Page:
We have just returned from a trip out to the eastern end of Canada, specifically to the Gaspé peninsular that lies on the southern side of the St. Lawrence River in the province of Quebec.
One of the things we did was spend time in the village of Percé, which is really just a tourist town, now that the fishery has declined and no longer provides a sufficient source of living for the inhabitants.
No trip here would be complete without a ride on a tour boat to see the famous Percé rock that stands like a beacon.
There were numerous seabirds on the cliff tops, including two species of cormorant, and I did spot a single osprey. The southern-most rock outcrop used to form an arch with the rest of the structure, but time and erosion have taken their toll. The arch that you can see will also be eroded over time, but I doubt we shall see that!
From the rock we sent round the southern side of the nearby Bonaventure Island to see that famous gannet colony. This is truly astonishing. The guide told us that the colony contains something just short of 48,000 birds. It is one of the two largest such colonies in the world and in this view we see a small part of that mass roosting on the cliffs. We also saw a bald eagle in a tree, several grey seals and a single whale, probably a minke whale, but it was too far off to make a sure identification.
Back on the north side of the island, we disembarked to make the 2.6 km trek up the path and over the top to get close to the gannets.
Now we really did see a mass of birds. The ropes that keep the public at bay were only about four metres from the nearest ones and we could see that the nests, mere mounds of mud with bits of dried vegetation in them were very close to one another. The young lady interpreter told us that they are precisely eighty centimetres apart.
One of the closest nests had a young bird in it, but the chick was pretty lethargic and showed little interest in food. A single adult sat close by, trying to spark youngster into some activity. During the thirty minutes or so that we were there no other adult showed up and we could see a few other nests, further away, with much larger chicks, many of them with lots of forming feathers. In this pic you can see that our subject was still mostly down-covered. This one has little or no chance of joining the southern migration to the Gulf of Mexico next month.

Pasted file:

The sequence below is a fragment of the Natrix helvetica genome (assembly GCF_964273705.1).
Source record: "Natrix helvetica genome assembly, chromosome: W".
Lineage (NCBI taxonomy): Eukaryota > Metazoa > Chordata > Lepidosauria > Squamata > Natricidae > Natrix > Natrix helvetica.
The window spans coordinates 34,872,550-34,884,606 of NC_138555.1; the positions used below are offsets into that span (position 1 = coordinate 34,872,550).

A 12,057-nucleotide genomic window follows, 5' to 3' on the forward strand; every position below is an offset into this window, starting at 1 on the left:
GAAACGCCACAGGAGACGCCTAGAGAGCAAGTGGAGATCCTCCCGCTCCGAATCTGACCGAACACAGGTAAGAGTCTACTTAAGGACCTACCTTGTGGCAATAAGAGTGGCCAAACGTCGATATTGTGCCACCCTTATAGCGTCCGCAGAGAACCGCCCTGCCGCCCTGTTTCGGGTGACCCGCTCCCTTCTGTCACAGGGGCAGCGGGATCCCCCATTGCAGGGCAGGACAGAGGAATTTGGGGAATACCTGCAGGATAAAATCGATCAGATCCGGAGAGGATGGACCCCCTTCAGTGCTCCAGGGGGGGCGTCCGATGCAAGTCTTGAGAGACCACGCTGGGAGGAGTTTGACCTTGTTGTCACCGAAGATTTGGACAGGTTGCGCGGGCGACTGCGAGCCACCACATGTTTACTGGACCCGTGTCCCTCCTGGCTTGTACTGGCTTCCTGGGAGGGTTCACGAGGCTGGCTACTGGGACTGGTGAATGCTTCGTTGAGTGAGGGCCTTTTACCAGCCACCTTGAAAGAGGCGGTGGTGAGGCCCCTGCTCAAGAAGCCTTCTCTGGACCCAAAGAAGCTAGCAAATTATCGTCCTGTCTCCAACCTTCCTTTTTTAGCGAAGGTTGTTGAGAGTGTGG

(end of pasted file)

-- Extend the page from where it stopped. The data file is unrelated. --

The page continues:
Another thing the interpreter told us was that about 40% of nesting pairs do not succeed in rearing their young. She would not admit to the clear observation that less than10% of the birds we could see across our front even had chicks in them. I quizzed her about the failure rate and asked if any research was being done on possible causes of mortality. I was particularly interested to learn if any necropsies on dead chicks had been carried out. The short answer? NO. I asked why and was more or less brushed off with “this is a natural system and we don’t like to interfere. She did admit that the population had been dwindling for a few years and we agreed that the decline might be due to a reduced food supply or possibly pollution in the Gulf of Mexico, This makes some sense, given the history of the BP oil spill of 2010. However, the lack of scientific curiosity in the Quebec ministry seems sad.
I took a few still shots of what we saw and also ran my little Nikon video camera to watch some interactions. In this clip you can see two birds “necking” in the centre of the frame. This is not just a courting ritual – we were way past that stage of the annual cycle. According to the informative movie that one can see back on the mainland at the Percé interpretive centre, the birds do this routinely because they like it. About half way through the clip you will see a bird land at a nest (at the 3 o’\clock position) and at once seem to attack the one that it sitting on the nest by grabbing its neck. Apparently males do this routinely when they return to make sure that they have the right partner. The aggro quickly changes to the necking, so they must have recognized one another.